Yuki is a woman of few words. She has very little dialog but is a fascination to watch. Yuki is cold and composed while exacting her duties but she also has much empathy for the human race. Along her travels she meets the child of one of her soon to be victims. She meets the young woman one day as she stands on the edge of a cliff throwing woven baskets into the sea. She never explains to Yuki why she does this, but Yuki nonetheless takes pity on her. Yuki does most of her emoting silently but much can be learned from her by just watching. She is referred to often through the film as a child of the netherworld. A no-man’s land, a place where the undead roam, but she is clearly a woman who does feel pain, loneliness, sadness, empathy and love. She is a wanderer of sorts who was brought into the world for the sole purpose of vengeance, which doesn’t leave much room for being human. The entire cast is very good; particularly the likeable Toshio Kurosawa who plays Ryurei Ashio, the writer of an independent newspaper that speaks for the people.

While the violence is bloody and dramatic Lady Snowblood had less exploitative elements than I was expecting. For starters, Yuki keeps her clothing on for the entire film! I must admit, I cannot recall another 70’s Japanese flick with a lead female protagonist (or antagonist) that does not contain sex and nudity. Granted, my exposure to Japanese cinema of the 70’s is fairly limited. Of course, now that I’ve seen Lady Snowblood I can’t wait to see its sequel! Lady Snowblood is a beautifully filmed gem that employs a number of interesting and creative techniques; it has excellent performances particularly from Meiko Kaji who plays Yuki, and a wonderfully bleak and fascinating vengeance story and a generous helping of the red stuff courtesy of Yuki’s deadly sword. Highly recommended!

Dungeon Rating: 4.5/5

Directed By: Toshiya Fujita

Starring: Meiko Kaji, Toshio Kurosawa, Masaaki Daimon, Miyoko Akaza, Shinichi Uchida, Takeo Chii, Noboru Nakaya, Yoshiko Nakada, Akemi Negishi, Kaoru Kusuda, Sanae Nakahara, Hôsei Komatsu, Makoto Matsuzaki, Hiroshi Hasegawa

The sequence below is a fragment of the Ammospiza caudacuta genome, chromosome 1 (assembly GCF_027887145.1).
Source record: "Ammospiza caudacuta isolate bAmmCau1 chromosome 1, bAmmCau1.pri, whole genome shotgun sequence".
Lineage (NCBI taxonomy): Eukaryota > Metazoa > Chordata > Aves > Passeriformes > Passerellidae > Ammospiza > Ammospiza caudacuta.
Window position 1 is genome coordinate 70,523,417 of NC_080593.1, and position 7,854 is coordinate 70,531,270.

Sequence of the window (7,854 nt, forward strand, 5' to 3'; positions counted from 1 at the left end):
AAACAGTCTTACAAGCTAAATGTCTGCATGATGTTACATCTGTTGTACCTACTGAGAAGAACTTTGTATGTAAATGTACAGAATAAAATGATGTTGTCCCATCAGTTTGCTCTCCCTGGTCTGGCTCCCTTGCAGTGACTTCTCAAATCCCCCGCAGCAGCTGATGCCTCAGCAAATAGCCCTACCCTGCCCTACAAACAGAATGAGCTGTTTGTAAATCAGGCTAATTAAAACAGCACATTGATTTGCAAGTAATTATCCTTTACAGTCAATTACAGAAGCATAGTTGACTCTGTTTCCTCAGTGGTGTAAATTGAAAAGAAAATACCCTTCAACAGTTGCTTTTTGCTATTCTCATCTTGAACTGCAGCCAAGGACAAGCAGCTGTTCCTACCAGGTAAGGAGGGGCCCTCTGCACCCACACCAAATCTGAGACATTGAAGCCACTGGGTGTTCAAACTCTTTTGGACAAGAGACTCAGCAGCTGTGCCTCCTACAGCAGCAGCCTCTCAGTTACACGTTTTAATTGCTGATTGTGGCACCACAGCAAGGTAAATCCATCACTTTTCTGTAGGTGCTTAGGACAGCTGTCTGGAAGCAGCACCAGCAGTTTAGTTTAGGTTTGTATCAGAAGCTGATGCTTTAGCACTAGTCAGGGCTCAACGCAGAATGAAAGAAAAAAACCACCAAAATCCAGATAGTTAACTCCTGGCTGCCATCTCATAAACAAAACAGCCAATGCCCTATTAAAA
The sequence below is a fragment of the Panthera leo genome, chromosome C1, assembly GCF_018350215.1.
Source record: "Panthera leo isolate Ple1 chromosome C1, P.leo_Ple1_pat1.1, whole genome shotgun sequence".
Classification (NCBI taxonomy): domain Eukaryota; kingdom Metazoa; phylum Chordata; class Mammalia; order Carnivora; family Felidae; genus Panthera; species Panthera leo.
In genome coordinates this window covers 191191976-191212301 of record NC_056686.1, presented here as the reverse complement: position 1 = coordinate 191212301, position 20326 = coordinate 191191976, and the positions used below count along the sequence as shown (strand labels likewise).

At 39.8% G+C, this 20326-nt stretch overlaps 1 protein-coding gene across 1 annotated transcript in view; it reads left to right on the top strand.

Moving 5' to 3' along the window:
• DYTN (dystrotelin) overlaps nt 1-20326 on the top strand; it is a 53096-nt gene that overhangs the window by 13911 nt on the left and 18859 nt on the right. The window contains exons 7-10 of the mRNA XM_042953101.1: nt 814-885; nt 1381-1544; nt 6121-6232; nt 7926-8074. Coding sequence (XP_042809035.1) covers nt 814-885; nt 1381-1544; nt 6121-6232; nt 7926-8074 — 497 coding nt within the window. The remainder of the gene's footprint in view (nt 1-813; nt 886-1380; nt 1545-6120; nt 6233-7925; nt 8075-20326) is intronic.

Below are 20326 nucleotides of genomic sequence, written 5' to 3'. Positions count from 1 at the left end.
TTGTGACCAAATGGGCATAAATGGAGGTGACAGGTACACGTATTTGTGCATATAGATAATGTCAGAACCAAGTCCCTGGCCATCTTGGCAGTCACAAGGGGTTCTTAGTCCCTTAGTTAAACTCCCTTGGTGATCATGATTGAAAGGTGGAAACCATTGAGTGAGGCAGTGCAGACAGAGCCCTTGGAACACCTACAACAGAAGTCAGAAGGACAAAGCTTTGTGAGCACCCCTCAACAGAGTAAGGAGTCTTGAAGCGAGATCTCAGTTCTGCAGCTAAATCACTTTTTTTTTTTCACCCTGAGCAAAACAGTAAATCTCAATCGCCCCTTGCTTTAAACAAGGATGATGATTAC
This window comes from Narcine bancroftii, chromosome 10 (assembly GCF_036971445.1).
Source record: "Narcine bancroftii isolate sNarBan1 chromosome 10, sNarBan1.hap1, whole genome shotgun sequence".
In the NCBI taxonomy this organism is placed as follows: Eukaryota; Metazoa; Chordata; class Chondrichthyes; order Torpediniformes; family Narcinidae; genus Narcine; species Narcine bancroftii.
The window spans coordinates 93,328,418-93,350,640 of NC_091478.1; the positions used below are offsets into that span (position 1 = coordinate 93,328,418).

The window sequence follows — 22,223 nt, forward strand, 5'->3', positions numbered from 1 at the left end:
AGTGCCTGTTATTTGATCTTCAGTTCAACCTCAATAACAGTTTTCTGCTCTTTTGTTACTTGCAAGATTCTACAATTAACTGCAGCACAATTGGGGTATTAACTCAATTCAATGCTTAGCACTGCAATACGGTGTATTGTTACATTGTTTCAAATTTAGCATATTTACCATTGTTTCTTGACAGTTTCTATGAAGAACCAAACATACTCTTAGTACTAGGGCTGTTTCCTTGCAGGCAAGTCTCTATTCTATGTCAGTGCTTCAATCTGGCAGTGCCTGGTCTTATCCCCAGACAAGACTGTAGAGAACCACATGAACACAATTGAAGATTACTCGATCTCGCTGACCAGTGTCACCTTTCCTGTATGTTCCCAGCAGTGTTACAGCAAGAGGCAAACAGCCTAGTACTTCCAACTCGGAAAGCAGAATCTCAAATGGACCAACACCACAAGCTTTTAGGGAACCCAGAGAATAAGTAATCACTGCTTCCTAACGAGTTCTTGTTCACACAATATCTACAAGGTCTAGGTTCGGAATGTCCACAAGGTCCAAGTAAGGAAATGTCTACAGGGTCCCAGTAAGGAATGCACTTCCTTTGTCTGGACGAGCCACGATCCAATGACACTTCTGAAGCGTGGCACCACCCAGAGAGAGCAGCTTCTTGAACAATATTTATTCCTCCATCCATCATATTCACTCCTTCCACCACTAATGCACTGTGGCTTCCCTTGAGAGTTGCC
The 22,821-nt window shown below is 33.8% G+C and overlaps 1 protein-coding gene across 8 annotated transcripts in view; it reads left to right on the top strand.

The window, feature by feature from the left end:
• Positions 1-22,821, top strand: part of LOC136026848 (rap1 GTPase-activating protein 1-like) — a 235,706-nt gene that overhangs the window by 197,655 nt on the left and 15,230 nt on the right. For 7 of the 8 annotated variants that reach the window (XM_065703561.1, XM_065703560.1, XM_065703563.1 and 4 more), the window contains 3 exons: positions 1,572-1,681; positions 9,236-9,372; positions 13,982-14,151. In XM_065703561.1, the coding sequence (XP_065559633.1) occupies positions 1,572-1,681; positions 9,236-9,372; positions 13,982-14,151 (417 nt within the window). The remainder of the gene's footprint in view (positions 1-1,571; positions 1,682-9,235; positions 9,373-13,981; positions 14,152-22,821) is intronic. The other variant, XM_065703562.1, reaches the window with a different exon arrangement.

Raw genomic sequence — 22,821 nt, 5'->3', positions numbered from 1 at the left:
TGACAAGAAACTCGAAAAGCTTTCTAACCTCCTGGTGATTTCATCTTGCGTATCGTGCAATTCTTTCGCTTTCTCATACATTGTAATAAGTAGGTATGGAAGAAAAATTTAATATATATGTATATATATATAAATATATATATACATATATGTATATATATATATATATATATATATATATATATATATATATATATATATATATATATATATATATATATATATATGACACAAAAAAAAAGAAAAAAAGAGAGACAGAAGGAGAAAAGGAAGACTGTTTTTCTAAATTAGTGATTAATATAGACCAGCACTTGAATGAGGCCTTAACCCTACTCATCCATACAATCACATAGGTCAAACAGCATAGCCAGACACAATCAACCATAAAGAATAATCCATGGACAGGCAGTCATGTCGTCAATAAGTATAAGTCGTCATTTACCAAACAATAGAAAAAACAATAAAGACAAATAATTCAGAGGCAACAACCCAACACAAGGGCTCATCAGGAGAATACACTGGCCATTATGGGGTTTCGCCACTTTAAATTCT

9 Responses to “LADY SNOWBLOOD (1973) – The Dungeon Review!”

  1. Great review! You’ve captured the character and the action quite eloquently.

    If you liked Lady Snowblood, you should try the Lone Wolf and Cub series. The films are full of samurai and some exploitation. The early films are the best.

    Both Lady Snowblood and Lone Wolf and Cub are based on manga although I hear mixed things about the Lady Snowblood one.

    And yes, Kill Bill 1 is just brilliant.

    • Thanks Genki Jason, it is easy to talk up a film when it’s this good! I loved it!

      They actually had trailers on the Lady Snowblood disc for two Lone Wolf and Cub films and I ended up putting LW&C: Sword of Vengeance and LW&C: Baby Cart to Hades in the queue. They work with my 70’s theme too!

  2. Really interesting review. I wasn’t aware that this was a huge inspiration for Kill Bill. I haven’t seen the film but I’m definitely going to seek it out now.

  3. Shit. I gotta see this. Tarantino required everyone involved with Kill Bill to watch this and Coffy and some other genre classics. Going on the queue immediately. Good review, yo.

  4. The Film Reel Says:

    Those pics certainly make the film look pretty. I’m not usually one for bigger Asian action flicks but it sounds as though this one has a lot going for it. Might be worth a look.

  5. Yeah I included this in my top 10 Asian Revenge films list, it is one HELL of a film and I can’t tell you how awesome it is that you have your own Japan section on the site now!

    • Yep. Lady Snowblood is so freaking good! I’m pleased I finally have enough titles to give Japan its own category!

  6. […] recently watched Horrors of Malformed Men (review pending) and Lady Snowblood I am reminded that the Japanese have had a long love affair with over-the-top scenarios and […]

  7. […] I am unable to comment on how faithful the film is to its source material. Kazuo Koike’s Lady Snowblood and Lone Wolf and Cub had successfully been adapted for film so I guess they figured to cash in on […]